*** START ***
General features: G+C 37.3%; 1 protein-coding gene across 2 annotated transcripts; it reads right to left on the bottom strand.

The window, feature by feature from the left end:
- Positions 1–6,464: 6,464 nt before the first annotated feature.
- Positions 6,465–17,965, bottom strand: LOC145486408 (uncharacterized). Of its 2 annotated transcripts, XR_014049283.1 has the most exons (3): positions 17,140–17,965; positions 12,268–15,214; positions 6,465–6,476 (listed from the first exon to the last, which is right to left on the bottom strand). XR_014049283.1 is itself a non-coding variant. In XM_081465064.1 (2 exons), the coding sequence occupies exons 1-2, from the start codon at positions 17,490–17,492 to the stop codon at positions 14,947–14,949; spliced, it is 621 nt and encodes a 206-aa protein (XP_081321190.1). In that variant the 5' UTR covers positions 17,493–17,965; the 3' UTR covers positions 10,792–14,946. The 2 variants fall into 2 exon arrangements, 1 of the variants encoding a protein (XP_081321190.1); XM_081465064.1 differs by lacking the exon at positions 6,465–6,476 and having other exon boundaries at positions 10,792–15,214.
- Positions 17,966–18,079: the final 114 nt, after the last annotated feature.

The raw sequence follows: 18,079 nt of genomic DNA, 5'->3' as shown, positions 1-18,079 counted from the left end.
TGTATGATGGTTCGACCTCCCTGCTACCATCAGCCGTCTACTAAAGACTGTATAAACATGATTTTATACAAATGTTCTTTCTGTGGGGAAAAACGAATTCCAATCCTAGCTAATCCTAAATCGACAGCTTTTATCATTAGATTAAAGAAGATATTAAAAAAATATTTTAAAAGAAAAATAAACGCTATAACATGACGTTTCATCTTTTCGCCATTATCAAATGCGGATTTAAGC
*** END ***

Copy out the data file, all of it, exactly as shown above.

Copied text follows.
General features: G+C 37.3%; 1 protein-coding gene across 2 annotated transcripts; it reads right to left on the bottom strand.

The window, feature by feature from the left end:
- Positions 1–6,464: 6,464 nt before the first annotated feature.
- Positions 6,465–17,965, bottom strand: LOC145486408 (uncharacterized). Of its 2 annotated transcripts, XR_014049283.1 has the most exons (3): positions 17,140–17,965; positions 12,268–15,214; positions 6,465–6,476 (listed from the first exon to the last, which is right to left on the bottom strand). XR_014049283.1 is itself a non-coding variant. In XM_081465064.1 (2 exons), the coding sequence occupies exons 1-2, from the start codon at positions 17,490–17,492 to the stop codon at positions 14,947–14,949; spliced, it is 621 nt and encodes a 206-aa protein (XP_081321190.1). In that variant the 5' UTR covers positions 17,493–17,965; the 3' UTR covers positions 10,792–14,946. The 2 variants fall into 2 exon arrangements, 1 of the variants encoding a protein (XP_081321190.1); XM_081465064.1 differs by lacking the exon at positions 6,465–6,476 and having other exon boundaries at positions 10,792–15,214.
- Positions 17,966–18,079: the final 114 nt, after the last annotated feature.

The raw sequence follows: 18,079 nt of genomic DNA, 5'->3' as shown, positions 1-18,079 counted from the left end.
TGTATGATGGTTCGACCTCCCTGCTACCATCAGCCGTCTACTAAAGACTGTATAAACATGATTTTATACAAATGTTCTTTCTGTGGGGAAAAACGAATTCCAATCCTAGCTAATCCTAAATCGACAGCTTTTATCATTAGATTAAAGAAGATATTAAAAAAATATTTTAAAAGAAAAATAAACGCTATAACATGACGTTTCATCTTTTCGCCATTATCAAATGCGGATTTAAGC